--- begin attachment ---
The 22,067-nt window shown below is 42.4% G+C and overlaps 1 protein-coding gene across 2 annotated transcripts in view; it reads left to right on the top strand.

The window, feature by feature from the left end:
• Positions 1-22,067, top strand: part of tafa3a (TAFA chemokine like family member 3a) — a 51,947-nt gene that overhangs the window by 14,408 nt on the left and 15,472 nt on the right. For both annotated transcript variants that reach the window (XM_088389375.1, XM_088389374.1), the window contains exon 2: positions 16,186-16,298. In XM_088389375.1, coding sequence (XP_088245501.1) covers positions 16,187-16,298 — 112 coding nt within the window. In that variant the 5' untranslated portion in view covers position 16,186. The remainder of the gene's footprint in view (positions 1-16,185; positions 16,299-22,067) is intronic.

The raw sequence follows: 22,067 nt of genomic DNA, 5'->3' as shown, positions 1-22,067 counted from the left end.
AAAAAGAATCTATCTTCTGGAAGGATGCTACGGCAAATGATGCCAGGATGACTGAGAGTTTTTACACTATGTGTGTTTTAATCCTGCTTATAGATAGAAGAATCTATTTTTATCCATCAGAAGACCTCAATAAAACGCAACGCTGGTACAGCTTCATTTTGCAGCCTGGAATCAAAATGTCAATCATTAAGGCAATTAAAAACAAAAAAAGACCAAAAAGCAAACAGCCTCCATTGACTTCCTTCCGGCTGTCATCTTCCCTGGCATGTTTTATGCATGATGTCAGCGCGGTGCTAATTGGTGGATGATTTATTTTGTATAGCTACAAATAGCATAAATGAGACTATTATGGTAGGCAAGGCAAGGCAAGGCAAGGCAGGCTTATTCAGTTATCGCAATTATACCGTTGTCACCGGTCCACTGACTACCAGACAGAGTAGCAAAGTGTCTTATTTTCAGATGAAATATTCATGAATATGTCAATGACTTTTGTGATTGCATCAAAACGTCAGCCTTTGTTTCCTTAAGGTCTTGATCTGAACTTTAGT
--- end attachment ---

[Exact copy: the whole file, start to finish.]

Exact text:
The 22,067-nt window shown below is 42.4% G+C and overlaps 1 protein-coding gene across 2 annotated transcripts in view; it reads left to right on the top strand.

The window, feature by feature from the left end:
• Positions 1-22,067, top strand: part of tafa3a (TAFA chemokine like family member 3a) — a 51,947-nt gene that overhangs the window by 14,408 nt on the left and 15,472 nt on the right. For both annotated transcript variants that reach the window (XM_088389375.1, XM_088389374.1), the window contains exon 2: positions 16,186-16,298. In XM_088389375.1, coding sequence (XP_088245501.1) covers positions 16,187-16,298 — 112 coding nt within the window. In that variant the 5' untranslated portion in view covers position 16,186. The remainder of the gene's footprint in view (positions 1-16,185; positions 16,299-22,067) is intronic.

The raw sequence follows: 22,067 nt of genomic DNA, 5'->3' as shown, positions 1-22,067 counted from the left end.
AAAAAGAATCTATCTTCTGGAAGGATGCTACGGCAAATGATGCCAGGATGACTGAGAGTTTTTACACTATGTGTGTTTTAATCCTGCTTATAGATAGAAGAATCTATTTTTATCCATCAGAAGACCTCAATAAAACGCAACGCTGGTACAGCTTCATTTTGCAGCCTGGAATCAAAATGTCAATCATTAAGGCAATTAAAAACAAAAAAAGACCAAAAAGCAAACAGCCTCCATTGACTTCCTTCCGGCTGTCATCTTCCCTGGCATGTTTTATGCATGATGTCAGCGCGGTGCTAATTGGTGGATGATTTATTTTGTATAGCTACAAATAGCATAAATGAGACTATTATGGTAGGCAAGGCAAGGCAAGGCAAGGCAGGCTTATTCAGTTATCGCAATTATACCGTTGTCACCGGTCCACTGACTACCAGACAGAGTAGCAAAGTGTCTTATTTTCAGATGAAATATTCATGAATATGTCAATGACTTTTGTGATTGCATCAAAACGTCAGCCTTTGTTTCCTTAAGGTCTTGATCTGAACTTTAGT